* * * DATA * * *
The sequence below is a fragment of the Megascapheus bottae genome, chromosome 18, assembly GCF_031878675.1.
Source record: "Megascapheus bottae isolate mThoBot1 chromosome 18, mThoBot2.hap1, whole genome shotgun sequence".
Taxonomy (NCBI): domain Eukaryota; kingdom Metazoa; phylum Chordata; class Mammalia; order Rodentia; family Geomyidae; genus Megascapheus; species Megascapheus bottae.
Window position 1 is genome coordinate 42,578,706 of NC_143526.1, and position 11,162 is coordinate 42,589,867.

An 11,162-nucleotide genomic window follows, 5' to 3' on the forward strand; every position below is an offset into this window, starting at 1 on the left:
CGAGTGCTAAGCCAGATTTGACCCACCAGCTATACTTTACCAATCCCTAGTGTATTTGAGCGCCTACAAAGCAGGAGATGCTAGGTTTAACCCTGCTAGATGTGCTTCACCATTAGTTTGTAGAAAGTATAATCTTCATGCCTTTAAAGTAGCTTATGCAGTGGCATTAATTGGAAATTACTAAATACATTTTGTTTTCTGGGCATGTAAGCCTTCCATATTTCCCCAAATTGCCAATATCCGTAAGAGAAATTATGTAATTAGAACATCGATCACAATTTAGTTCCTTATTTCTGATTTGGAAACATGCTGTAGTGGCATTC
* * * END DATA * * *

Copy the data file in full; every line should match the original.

The sequence below is a fragment of the Megascapheus bottae genome, chromosome 18, assembly GCF_031878675.1.
Source record: "Megascapheus bottae isolate mThoBot1 chromosome 18, mThoBot2.hap1, whole genome shotgun sequence".
Taxonomy (NCBI): domain Eukaryota; kingdom Metazoa; phylum Chordata; class Mammalia; order Rodentia; family Geomyidae; genus Megascapheus; species Megascapheus bottae.
Window position 1 is genome coordinate 42,578,706 of NC_143526.1, and position 11,162 is coordinate 42,589,867.

An 11,162-nucleotide genomic window follows, 5' to 3' on the forward strand; every position below is an offset into this window, starting at 1 on the left:
CGAGTGCTAAGCCAGATTTGACCCACCAGCTATACTTTACCAATCCCTAGTGTATTTGAGCGCCTACAAAGCAGGAGATGCTAGGTTTAACCCTGCTAGATGTGCTTCACCATTAGTTTGTAGAAAGTATAATCTTCATGCCTTTAAAGTAGCTTATGCAGTGGCATTAATTGGAAATTACTAAATACATTTTGTTTTCTGGGCATGTAAGCCTTCCATATTTCCCCAAATTGCCAATATCCGTAAGAGAAATTATGTAATTAGAACATCGATCACAATTTAGTTCCTTATTTCTGATTTGGAAACATGCTGTAGTGGCATTC